Fact: Unlike the image, the blood stains on the Shroud do fully penetrate the cloth front to back. The blood stains appeared on the cloth first followed by the image of the man. There is no image under the blood. This makes sense if the Shroud is authentic, i.e. Good Friday followed by Easter Sunday. But it makes no sense if the Shroud is the work of an artist.
Facts: The Shroud contains 3D “distance information,” the application of which was utilized as the basis for the History Channel’s 2010 mega-hit documentary “The Real Face of Jesus?” and 2017’s updated version, "The Face of Jesus Uncovered?"
Learn more about the man behind these two “Face of Jesus” documentaries, 3D artist and animator, Ray Downing.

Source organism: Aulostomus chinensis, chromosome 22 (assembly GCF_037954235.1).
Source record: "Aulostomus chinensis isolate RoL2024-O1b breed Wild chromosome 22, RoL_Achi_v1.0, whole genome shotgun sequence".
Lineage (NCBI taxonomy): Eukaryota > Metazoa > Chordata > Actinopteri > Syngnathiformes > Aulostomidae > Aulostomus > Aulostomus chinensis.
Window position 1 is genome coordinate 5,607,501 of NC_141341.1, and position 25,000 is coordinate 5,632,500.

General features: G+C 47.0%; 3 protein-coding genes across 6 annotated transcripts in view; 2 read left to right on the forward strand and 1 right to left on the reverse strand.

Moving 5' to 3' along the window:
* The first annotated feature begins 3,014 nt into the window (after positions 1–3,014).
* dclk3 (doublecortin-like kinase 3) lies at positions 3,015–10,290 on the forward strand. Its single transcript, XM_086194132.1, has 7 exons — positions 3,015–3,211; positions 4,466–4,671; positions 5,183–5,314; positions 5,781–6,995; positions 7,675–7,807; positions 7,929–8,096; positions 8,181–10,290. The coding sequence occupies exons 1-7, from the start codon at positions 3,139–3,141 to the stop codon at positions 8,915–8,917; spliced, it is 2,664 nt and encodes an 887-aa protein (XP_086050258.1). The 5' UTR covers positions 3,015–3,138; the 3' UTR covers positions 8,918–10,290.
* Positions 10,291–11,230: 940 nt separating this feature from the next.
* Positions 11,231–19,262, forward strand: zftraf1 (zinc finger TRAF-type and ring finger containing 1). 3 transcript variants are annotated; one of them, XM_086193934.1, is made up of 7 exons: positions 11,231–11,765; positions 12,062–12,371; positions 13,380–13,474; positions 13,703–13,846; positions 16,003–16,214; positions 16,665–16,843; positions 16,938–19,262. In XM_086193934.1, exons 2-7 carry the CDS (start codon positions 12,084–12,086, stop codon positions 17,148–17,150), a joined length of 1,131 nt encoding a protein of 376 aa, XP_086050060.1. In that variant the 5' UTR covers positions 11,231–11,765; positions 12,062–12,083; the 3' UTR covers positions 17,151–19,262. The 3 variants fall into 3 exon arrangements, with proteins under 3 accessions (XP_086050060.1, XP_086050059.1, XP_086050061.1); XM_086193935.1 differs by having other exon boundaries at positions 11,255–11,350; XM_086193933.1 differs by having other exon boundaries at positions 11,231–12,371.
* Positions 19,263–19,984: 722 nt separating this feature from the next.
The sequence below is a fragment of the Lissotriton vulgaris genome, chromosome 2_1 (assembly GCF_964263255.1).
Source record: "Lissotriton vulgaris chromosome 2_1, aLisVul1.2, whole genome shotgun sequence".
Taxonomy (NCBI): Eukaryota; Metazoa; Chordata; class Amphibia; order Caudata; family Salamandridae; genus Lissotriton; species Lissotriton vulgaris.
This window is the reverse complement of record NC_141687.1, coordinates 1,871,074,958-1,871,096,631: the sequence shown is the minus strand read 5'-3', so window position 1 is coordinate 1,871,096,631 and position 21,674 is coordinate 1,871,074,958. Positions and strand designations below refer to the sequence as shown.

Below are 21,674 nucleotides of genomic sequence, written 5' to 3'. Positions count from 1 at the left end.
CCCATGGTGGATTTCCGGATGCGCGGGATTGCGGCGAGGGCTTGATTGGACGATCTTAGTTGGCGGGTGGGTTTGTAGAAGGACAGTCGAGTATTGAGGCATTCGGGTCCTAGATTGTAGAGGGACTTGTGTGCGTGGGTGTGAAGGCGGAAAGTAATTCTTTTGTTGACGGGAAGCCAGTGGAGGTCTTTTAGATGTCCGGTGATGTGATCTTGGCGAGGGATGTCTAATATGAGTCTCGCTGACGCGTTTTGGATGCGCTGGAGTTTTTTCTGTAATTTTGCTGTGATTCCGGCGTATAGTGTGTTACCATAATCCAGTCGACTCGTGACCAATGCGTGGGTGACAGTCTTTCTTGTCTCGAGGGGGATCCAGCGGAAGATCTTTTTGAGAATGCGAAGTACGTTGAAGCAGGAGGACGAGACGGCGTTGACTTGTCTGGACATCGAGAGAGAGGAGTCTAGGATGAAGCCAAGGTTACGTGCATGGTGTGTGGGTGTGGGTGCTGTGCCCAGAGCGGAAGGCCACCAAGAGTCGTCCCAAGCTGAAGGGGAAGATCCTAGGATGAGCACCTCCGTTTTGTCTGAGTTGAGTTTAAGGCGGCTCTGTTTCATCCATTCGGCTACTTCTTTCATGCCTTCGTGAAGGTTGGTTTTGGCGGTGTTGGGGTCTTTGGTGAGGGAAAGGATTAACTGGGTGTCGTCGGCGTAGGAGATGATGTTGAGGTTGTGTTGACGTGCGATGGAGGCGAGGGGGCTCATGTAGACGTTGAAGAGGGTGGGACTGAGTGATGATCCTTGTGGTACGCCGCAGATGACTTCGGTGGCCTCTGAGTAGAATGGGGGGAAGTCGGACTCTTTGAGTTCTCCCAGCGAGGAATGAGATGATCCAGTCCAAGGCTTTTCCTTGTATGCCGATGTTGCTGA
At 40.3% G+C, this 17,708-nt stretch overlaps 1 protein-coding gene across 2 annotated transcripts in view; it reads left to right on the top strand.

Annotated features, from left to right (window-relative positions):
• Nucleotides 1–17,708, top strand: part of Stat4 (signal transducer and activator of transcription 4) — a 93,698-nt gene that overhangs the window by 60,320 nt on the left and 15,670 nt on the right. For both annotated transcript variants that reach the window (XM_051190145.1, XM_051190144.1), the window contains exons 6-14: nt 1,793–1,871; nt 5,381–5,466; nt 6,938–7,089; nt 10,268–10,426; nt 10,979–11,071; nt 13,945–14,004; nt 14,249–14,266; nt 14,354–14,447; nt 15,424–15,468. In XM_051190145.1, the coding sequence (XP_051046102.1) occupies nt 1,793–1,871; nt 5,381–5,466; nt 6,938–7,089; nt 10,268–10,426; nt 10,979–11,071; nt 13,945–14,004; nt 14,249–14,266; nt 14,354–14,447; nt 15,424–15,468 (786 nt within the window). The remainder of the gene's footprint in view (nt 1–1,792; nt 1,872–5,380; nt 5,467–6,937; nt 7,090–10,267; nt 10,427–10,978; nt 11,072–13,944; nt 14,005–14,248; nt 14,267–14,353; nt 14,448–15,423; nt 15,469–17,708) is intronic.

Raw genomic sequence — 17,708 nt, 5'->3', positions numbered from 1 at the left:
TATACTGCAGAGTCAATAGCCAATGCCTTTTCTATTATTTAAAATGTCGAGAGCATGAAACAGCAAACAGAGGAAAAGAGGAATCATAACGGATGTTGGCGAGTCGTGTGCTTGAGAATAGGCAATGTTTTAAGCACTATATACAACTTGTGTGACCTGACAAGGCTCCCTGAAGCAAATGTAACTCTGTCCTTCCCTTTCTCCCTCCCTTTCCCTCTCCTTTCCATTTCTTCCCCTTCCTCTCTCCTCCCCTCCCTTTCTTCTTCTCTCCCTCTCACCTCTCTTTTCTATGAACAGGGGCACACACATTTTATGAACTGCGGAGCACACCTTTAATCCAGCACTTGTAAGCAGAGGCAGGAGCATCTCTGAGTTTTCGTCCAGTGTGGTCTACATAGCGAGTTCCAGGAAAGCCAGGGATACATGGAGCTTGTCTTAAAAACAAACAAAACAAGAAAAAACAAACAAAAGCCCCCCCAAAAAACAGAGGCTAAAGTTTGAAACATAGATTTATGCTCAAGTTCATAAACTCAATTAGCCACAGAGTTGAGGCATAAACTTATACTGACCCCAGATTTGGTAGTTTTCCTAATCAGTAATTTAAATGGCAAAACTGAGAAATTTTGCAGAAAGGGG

Fact: Dust and pollen found on the Shroud are native to where, according to the Bible, Jesus lived and walked.
Fact: The widely reported and controversial 1988 carbon-14 dating tests dating the Shroud between the years 1260 and 1390, used by naysayers to disregard the Shroud as a “medieval hoax” is still hotly contested by scientists and Shroud researchers 30 years later.
A good question to ask is: How could a medieval “artist” make or take a photo negative when photography was not introduced to the world until 500 years later in 1839?
Here are links to mainstream media articles about the controversy.
Then in 2019 there was a significant breakthrough further debunking the 1988 "medieval"dating of the Shroud.
Read more about the breakthrough in this "Open Letter to Pope Francis: Time to Re-test the Shroud" and more in the "Who We Are" section under Myra Adams.
Most important, do your own research about the authenticity of the Shroud. Learn more about the undisputed facts behind this ancient burial cloth that will lead you to know more about the Man in the Shroud that we believe is Jesus Christ.
Shroud Photographs ©1978 Barrie M. Schwortz Collection, STERA, Inc.